errandboyRoscoe saw lots of crazy things in his time as a courier. People wanted really weird stuff delivered sometimes.

There was the time that he had to pick up lunch for some executives from six different restaurants.

And then another time, he carried a 2 million dollar painting in a metal tube to an art gallery during rush hour.

He was pretty sure that he’d even delivered drugs, weapons, or other illegal substances at least a couple of times.

His boss didn’t really care what was in the package, as long as the payment cleared before the pickup was scheduled.

He was lucky in that he only rode a bicycle, so the size of his deliveries were pretty limited.

One of his buddies who ran a van once had to drop off over 800 boxes of donuts to a convention, without a dolly.

Early mornings were super busy with deliveries through to 10 am or so, and then again in late afternoon.

Almost always, the middle of the day was quiet outside of the random food deliveries.

When Roscoe’s boss called him in at 10:30, he figured it was probably for another executive luncheon fiasco.

“Pick up this box,” his boss said, “and be careful with it. Super fragile.” He handed the scribbled address over.

“Should I bring some stuff and pack it up safer?” Roscoe asked, already mapping his route in his head.

“Absolutely not,” his boss said, “the client says not to open it under any circumstances, no matter what.”

Roscoe shrugged. “Whatever. Client’s always right. Where am I taking this super fragile thing?”

His boss shrugged back. “Don’t know. The client says they have the address there, that it’s within your area.”

Roscoe didn’t like the sound of that. “My range is pretty far. How do I know I can get back for the afternoon run?”

The boss grinned, held up a receipt, and Roscoe was damned impressed. He was retained all day, with a hefty tip.

“Right, then! On my way!” Roscoe grabbed the strap sack meant for keeping odd-shaped packages safe and left.

The first stop was actually a little outside of his range, but he didn’t mind. It was also in a residential area.

That wasn’t so weird itself, except that it was a slummy apartment building with no working elevator.

Why would someone who paid him that much be holed up in a scummy, nasty place like this?

Each to his own, Roscoe told himself, and he went up the stairs to the fourth floor and knocked on the door.

Several locks disengaged on the other side, the door opened only about a foot, and a box and note were slipped outside.

Roscoe pulled the box into the landing and the door slammed shut, the locks audibly snapping back in place.

Gingerly, Roscoe picked up the package, a metal hinged lid with a lock on the side and tiny ventilation holes on the top.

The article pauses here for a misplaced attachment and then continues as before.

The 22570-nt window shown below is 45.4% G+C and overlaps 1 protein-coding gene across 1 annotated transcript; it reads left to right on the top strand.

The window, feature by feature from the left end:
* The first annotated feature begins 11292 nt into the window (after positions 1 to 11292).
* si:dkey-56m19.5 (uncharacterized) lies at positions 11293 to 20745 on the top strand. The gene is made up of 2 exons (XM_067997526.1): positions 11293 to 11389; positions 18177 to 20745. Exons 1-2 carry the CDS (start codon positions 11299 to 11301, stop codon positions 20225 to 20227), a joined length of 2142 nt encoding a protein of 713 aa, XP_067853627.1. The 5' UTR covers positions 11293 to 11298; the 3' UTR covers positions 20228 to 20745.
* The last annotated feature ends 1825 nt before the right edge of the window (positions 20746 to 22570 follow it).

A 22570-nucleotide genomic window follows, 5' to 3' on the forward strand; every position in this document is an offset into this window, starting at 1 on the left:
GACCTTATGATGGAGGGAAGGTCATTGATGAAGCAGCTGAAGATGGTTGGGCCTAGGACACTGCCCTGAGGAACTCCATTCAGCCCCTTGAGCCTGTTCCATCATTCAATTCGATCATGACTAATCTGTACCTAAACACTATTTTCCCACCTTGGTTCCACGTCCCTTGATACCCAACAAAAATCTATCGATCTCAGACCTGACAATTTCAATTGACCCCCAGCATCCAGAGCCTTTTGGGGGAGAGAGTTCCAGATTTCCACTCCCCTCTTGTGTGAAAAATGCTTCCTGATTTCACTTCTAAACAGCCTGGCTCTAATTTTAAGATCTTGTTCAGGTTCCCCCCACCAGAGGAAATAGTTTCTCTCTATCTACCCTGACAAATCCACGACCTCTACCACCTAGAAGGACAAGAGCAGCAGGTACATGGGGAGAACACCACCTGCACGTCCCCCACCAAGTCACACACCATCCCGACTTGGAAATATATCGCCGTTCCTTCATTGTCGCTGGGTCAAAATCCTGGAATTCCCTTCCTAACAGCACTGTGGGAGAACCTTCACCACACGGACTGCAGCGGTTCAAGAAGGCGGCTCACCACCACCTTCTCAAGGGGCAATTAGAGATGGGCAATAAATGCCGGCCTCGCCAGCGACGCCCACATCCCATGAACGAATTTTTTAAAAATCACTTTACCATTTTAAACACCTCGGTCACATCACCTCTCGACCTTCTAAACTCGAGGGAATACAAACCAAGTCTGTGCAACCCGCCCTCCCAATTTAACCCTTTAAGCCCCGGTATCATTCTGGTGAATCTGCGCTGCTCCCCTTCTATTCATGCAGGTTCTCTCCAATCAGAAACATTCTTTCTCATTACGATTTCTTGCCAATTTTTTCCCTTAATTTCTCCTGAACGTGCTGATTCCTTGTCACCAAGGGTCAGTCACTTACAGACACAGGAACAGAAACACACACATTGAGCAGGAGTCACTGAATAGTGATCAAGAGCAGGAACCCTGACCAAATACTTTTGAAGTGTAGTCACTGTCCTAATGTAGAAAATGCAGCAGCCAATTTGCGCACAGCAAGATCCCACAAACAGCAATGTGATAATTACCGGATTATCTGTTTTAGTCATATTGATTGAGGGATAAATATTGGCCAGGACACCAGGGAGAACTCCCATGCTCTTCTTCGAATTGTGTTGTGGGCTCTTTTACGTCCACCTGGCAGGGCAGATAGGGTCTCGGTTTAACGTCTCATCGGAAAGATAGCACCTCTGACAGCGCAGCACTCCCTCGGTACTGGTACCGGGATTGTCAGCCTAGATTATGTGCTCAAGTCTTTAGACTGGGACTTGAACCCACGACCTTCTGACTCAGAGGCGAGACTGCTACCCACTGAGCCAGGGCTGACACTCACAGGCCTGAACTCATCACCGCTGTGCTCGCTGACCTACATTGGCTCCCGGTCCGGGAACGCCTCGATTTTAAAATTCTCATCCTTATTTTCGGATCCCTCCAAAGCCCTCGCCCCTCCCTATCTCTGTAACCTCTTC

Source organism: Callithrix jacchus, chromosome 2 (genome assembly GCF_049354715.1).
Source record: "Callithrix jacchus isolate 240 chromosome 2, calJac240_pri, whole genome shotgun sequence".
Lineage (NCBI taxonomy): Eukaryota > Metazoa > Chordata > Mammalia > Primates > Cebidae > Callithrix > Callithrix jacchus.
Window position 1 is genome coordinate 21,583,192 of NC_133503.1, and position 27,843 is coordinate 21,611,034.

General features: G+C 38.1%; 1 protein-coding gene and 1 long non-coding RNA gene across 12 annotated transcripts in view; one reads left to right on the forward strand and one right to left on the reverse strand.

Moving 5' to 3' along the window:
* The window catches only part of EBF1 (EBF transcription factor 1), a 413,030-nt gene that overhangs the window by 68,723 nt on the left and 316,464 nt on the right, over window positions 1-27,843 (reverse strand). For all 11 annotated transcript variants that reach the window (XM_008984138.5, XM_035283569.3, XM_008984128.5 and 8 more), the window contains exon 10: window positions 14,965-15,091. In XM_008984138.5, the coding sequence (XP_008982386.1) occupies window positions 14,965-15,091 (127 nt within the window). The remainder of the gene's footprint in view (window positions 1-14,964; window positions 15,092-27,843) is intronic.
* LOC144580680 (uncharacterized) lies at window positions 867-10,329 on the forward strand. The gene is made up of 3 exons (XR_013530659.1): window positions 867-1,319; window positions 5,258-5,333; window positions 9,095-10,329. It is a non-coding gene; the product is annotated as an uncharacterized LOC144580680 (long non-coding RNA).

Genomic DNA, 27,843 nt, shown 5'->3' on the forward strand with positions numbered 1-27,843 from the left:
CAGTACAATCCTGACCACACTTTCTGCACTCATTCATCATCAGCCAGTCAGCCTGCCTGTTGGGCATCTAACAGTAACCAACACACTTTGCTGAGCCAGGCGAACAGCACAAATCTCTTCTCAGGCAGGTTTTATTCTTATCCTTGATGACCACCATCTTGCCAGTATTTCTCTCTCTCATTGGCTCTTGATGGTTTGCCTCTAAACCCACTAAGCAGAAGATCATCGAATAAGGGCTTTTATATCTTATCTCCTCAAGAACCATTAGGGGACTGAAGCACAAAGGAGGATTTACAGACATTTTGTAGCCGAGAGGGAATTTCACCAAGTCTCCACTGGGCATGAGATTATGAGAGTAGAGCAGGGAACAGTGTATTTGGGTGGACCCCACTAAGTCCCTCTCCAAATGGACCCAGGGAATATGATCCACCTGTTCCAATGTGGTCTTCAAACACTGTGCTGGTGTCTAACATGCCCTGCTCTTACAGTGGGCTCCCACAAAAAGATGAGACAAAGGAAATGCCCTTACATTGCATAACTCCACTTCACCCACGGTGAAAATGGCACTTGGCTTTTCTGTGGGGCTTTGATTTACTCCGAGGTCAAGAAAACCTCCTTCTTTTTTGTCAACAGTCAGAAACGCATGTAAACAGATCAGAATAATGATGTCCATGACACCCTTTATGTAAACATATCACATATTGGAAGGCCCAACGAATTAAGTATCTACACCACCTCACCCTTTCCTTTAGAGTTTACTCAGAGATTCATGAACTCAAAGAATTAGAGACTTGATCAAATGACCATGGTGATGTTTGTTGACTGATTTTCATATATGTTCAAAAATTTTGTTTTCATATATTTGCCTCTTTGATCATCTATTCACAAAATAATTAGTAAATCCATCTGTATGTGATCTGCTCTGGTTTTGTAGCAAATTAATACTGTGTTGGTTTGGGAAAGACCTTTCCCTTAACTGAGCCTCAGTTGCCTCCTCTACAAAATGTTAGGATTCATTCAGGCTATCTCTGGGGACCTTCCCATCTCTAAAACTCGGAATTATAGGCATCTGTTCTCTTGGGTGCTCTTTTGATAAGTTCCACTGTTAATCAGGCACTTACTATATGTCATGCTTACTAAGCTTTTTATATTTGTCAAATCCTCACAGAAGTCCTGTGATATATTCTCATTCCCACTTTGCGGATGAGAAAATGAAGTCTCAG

He’d seen boxes like that before, like when he delivered lab rats to the hospital downtown. He didn’t think much of it.

Roscoe strapped the package up really well making sure not to cover too many holes in case it was lab rats again.

He hefted it onto his back, and it was a little lighter than he expected. Whatever was inside was well padded, though.

He started back down the stairs and read the address for the drop off. He knew the area well, but it was across town.

Whatever, he’d been paid well for the day. He could actually enjoy the ride and take his time.

Across town he went, all the way to destination. The address was a nearby shop, but there were more instructions.

They directed him to go to the walkway bridge over the river and wait for further instructions from his boss.

He radioed in to his boss that he’d gotten to the site. His boss replied that he needed to quietly drop it in the river.

Roscoe wasn’t sure how to respond to that. He’d heard of these kinds of drops, but they always made him uncomfortable.

He asked about it. His boss said it was likely some kind of evidence, and the less he knew about it, the better.

It sounded like his boss had been involved in these kinds of drops before, and he wasn’t interested in debating it.

Roscoe bought an ice cream and sat down to enjoy it while waiting for the crowd to clear.

He examined the padlock on the metal hasp, and he figured that the holes were to make sure it sank.

As he finished his ice cream, the lunch crowd was thinning out and he realized that the time was drawing close.

He lifted the box up so that he could get a subtle stance with it when something inside the box moved of its own volition.

Roscoe’s blood ran ice cold as the thing inside the box let out a faint, sad, hungry little cry.

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